Though Helen could no longer hear after she became deaf, she could feel the vibrations of sound. She loved to placed her hands on an object or living thing as it was making a sound. Helen had lost her memory of words and could not hear herself speak. Despite these difficulties, she still made audible noises and placed her hands on her own neck to feel the vibrations caused by the sounds. Doing this fascinated Helen. In her autobiography, The Story of My Life, Helen described how she enjoyed the feeling of sound:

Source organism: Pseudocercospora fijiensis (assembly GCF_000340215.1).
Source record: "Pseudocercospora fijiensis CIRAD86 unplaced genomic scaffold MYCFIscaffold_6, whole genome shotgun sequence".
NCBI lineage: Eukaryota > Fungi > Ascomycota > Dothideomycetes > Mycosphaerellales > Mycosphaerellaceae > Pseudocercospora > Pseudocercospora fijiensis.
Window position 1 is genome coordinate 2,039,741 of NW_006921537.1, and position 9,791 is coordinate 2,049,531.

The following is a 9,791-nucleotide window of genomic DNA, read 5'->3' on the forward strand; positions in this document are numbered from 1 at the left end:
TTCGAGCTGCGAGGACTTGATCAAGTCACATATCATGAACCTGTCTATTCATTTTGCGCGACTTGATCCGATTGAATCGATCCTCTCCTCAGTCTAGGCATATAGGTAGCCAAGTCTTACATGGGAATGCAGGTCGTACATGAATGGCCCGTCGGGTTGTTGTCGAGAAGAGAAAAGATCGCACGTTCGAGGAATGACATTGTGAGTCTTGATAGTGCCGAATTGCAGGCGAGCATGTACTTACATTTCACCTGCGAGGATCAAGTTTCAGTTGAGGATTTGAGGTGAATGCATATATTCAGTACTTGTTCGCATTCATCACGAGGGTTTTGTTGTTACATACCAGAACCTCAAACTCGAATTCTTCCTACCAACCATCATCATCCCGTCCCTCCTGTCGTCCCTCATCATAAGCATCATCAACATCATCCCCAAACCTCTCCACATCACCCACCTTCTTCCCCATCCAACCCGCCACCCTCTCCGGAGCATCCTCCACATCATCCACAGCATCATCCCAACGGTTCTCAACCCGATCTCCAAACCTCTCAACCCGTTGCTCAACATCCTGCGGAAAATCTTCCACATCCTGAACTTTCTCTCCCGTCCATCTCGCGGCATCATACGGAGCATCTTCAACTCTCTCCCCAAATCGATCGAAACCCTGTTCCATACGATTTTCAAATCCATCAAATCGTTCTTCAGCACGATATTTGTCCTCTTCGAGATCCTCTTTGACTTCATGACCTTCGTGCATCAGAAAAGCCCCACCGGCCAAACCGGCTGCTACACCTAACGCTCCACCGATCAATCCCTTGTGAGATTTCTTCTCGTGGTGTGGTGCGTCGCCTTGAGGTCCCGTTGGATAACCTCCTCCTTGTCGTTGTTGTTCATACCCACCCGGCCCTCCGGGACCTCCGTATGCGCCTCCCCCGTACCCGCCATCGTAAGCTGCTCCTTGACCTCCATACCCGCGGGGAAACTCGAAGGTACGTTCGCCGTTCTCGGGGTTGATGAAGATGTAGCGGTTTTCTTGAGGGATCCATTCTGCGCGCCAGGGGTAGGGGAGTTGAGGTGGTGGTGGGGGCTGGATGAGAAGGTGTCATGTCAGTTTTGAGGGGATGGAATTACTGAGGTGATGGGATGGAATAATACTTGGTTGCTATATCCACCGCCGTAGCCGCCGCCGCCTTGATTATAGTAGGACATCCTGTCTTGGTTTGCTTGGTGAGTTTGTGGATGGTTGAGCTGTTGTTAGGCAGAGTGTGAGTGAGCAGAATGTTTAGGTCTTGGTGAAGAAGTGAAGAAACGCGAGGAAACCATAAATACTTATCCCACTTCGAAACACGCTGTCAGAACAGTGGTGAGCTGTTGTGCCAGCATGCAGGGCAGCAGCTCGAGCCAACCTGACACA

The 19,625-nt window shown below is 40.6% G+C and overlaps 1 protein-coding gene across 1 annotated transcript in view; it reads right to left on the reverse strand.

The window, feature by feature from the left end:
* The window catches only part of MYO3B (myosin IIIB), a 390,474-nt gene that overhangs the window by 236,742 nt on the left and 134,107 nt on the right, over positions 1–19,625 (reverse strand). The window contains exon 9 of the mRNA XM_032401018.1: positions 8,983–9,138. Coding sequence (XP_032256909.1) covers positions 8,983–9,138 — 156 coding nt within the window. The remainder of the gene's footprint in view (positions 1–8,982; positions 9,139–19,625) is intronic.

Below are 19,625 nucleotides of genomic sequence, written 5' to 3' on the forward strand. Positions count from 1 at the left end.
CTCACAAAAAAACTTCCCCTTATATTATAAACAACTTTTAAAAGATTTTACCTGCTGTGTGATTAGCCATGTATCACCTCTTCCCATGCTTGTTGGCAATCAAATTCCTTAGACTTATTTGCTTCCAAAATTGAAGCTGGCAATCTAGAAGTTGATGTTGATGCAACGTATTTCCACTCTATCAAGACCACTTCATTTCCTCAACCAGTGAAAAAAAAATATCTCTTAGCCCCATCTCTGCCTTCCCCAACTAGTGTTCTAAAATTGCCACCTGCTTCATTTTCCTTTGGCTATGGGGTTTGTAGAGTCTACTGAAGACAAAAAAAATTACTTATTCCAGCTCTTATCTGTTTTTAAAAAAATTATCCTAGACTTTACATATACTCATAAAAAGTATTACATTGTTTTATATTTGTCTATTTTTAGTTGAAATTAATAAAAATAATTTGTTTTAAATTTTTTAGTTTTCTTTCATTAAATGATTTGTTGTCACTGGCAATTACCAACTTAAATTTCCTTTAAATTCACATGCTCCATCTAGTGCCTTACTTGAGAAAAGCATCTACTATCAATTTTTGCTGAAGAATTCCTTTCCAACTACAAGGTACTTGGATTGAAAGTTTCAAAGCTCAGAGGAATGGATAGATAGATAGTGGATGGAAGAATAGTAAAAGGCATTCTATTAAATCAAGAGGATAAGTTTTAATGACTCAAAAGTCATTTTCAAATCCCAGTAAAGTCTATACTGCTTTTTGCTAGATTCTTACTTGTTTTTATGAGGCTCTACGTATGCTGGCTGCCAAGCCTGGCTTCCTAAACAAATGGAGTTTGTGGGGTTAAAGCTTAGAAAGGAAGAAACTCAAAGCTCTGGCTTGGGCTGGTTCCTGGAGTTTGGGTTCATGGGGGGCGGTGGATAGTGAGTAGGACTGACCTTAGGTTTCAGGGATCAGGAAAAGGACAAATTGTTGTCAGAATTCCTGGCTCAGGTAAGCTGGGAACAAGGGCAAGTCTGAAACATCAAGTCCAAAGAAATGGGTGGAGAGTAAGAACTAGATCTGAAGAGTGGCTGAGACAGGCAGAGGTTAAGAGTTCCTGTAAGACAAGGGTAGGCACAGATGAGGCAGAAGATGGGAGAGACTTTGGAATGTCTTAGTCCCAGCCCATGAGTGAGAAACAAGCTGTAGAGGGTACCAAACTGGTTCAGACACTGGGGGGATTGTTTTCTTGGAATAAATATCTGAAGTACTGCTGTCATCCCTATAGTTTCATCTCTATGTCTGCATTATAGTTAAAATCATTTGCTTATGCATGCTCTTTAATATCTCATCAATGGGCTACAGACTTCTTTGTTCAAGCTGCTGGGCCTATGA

I was pleased with anything that made a noise, and liked to feel the cat purr and the dog bark. I also liked to keep my hand on a singer's throat, or on a piano when it was being played (Chapter XIII).
This fascination with sound led Helen to seek instruction in speaking. She had heard of deaf people who learned how to talk, and Helen desired this for herself. With Miss Sullivan's assistance, Helen sought the help of Miss Sarah Fuller.